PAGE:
Motorola has another patent win against Hytera

By Jonathan Nally
Wednesday, 18 July, 2018

Motorola has another patent win against Hytera

Motorola Solutions has announced that it has won a patent infringement lawsuit filed against Hytera Mobilfunk GmbH of Bad Münder, Germany (Hytera GmbH), the German subsidiary of Hytera Communications Corporation Limited of Shenzhen, China, in the Regional Court of Mannheim in Germany.

The Mannheim Court determined in the first instance that Hytera GmbH is infringing Motorola Solutions’ patent EP 1 139 562 B1 related to technology that improves the audio performance in two-way handheld radios and mobile radios.

Motorola Solutions said the patented technology provides for an improved listening experience and enhanced audio safety by reducing the radio speaker’s transmission of undesirable noise.

“As a result of the Mannheim Court’s determination that Hytera GmbH is infringing Motorola Solutions’ patent, it has granted an injunction against Hytera GmbH preventing it from using, selling, importing into or distributing infringing products in Germany,” Motorola Solutions said in statement.

According to the statement, the Mannheim Court also ordered the recall and destruction of infringing products previously sold by Hytera GmbH in Germany and held Hytera GmbH liable for damages in a declaratory decision.

The judgment is the first ruling against Hytera GmbH related to the EP 1 139 562 B1 patent, which up until this point Motorola Solutions has not asserted against Hytera anywhere else in the world.

While the judgment may be appealed by Hytera GmbH, it is immediately enforceable upon Motorola Solutions’ posting of a required security, which will be completed very shortly.

“Today’s victory marks another milestone in our global efforts to hold Hytera accountable for its infringement of our patents and to preserve the integrity of our intellectual property,” said Mark Hacker, General Counsel and Chief Administrative Officer of Motorola Solutions.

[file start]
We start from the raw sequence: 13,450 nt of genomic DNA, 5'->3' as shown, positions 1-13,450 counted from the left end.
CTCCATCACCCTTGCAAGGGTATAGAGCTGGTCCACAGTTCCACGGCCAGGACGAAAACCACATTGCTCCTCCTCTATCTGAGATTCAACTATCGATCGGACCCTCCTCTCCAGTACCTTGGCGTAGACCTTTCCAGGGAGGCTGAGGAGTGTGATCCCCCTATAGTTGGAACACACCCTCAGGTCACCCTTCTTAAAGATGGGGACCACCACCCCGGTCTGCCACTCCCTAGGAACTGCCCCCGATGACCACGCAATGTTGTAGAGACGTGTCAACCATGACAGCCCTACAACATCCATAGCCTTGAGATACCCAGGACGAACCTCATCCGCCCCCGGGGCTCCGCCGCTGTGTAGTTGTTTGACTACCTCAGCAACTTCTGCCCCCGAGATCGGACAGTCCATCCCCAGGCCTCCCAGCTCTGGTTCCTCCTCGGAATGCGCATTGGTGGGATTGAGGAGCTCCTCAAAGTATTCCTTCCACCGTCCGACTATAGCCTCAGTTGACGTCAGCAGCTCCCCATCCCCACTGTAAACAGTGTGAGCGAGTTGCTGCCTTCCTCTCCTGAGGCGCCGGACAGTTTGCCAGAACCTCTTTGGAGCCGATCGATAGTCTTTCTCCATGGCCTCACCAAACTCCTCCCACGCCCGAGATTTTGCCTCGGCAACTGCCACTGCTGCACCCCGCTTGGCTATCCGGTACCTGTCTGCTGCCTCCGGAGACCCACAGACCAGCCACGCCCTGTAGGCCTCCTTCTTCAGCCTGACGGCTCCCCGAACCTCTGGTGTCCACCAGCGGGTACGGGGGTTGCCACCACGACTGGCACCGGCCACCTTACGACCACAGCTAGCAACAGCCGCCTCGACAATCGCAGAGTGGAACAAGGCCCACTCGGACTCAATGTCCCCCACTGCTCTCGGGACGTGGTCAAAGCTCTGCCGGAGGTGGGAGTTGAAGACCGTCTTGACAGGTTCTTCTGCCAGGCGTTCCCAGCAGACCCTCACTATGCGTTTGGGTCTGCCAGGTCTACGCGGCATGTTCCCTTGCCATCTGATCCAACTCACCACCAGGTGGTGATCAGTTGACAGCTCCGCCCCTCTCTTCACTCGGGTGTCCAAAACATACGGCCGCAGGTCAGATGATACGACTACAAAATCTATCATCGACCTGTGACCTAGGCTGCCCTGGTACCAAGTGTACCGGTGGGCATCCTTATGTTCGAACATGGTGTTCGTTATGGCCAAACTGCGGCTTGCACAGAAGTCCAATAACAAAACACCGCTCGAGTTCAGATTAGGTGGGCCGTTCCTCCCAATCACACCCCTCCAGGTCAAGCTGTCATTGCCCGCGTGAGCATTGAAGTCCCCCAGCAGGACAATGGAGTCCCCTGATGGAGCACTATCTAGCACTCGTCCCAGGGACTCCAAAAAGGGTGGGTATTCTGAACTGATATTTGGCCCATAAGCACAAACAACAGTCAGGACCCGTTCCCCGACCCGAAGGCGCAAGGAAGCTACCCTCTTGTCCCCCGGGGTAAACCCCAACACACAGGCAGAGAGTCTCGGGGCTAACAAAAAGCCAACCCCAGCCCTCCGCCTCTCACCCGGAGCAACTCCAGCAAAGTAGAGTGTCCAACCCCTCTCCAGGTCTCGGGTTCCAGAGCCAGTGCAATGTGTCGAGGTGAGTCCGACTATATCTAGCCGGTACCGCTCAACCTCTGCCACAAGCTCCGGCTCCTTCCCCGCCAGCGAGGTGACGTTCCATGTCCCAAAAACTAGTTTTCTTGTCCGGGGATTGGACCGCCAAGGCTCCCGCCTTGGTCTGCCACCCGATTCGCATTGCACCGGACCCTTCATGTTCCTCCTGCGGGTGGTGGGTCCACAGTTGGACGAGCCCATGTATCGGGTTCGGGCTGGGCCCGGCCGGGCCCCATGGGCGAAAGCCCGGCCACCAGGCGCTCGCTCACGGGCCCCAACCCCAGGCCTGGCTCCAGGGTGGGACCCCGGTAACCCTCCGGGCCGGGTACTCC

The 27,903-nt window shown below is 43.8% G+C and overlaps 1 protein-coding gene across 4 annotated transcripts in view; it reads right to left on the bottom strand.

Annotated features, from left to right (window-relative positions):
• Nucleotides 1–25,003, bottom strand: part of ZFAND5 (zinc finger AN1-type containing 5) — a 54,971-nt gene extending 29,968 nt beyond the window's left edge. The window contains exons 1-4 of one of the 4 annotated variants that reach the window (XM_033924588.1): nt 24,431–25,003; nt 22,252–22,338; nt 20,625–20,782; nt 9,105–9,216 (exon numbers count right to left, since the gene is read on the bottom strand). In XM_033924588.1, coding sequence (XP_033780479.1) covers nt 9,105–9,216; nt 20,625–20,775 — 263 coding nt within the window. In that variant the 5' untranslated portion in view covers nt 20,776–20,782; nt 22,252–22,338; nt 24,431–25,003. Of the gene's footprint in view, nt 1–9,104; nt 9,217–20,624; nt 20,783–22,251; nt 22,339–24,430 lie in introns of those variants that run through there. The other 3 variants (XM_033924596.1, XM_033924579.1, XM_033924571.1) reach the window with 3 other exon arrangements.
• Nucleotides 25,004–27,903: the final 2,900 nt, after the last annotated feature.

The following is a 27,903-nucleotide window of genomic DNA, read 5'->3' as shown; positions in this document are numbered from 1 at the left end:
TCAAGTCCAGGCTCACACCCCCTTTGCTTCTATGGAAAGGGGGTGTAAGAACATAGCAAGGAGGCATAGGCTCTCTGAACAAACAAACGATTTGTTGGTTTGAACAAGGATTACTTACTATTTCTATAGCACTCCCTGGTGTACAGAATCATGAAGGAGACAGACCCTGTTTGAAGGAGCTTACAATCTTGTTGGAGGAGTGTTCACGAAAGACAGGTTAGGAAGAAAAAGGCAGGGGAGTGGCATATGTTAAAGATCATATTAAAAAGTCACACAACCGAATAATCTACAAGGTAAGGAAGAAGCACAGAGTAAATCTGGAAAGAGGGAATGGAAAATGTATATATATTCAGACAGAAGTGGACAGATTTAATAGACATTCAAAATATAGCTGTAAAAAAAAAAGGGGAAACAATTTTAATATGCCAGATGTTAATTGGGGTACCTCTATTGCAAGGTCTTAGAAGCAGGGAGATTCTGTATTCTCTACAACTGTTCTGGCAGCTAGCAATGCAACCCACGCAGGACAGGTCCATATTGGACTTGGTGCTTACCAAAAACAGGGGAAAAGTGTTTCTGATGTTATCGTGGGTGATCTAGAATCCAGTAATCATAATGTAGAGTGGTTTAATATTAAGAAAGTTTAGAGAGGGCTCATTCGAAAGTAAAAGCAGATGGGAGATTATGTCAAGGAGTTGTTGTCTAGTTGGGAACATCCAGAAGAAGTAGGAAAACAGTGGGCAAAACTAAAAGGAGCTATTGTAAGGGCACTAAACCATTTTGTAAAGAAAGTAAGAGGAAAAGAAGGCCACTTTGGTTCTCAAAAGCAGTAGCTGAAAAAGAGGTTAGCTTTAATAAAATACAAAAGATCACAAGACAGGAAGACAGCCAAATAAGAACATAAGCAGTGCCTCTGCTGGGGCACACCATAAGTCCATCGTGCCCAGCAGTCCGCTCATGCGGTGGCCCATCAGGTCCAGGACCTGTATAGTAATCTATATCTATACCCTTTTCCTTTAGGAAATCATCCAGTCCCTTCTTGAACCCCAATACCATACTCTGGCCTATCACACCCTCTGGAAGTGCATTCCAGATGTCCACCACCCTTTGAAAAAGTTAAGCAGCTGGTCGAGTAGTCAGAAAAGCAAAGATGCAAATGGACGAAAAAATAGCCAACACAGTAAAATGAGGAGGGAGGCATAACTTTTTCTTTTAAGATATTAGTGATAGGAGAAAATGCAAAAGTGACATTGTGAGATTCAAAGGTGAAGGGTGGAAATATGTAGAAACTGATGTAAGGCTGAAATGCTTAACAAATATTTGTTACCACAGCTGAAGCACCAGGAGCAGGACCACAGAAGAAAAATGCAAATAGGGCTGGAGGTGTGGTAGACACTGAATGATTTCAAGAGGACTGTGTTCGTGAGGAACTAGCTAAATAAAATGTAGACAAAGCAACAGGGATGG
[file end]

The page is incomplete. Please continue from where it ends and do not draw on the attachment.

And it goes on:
“Importantly, not only has the Mannheim Court ordered Hytera GmbH to cease the sale of infringing products in Germany, but also to recall and destroy those it has already sold in Germany.

“The infringement demonstrated by Hytera creates an unfair playing field and threatens the industry’s ability to innovate. We will continue to take all necessary actions to stop Hytera’s illegal conduct and protect our intellectual property,” added Hacker.

The decision in Germany comes two weeks after a US International Trade Commission (ITC) judge made a determination in Motorola Solutions’ favour, in a similar long-running patent infringement dispute in the US between the company and Hytera Communications Corporation Limited.

In a development in that case, Hytera Communications Corp Ltd, Hytera America Inc and Hytera Communications America (West), Inc have filed a petition with the ITC requesting review of the Final Initial Determination issued on 3 July by ITC Administrative Law (ALJ) Judge MaryJoan McNamara.

In a statement, Hytera said that its “position remains that its products sold in the US do not infringe MSI’s patents, and that the initial determination is incorrect. MSI originally asserted seven patents in its complaint but later withdrew three.”

“ALJ McNamara ruled that a limited number of claims in the four remaining patents at issue are infringed, but also determined that MSI did not satisfy the technical industry prong of the domestic industry requirement as to another of its patents and did not find Hytera to have violated the statute with respect to that patent.”

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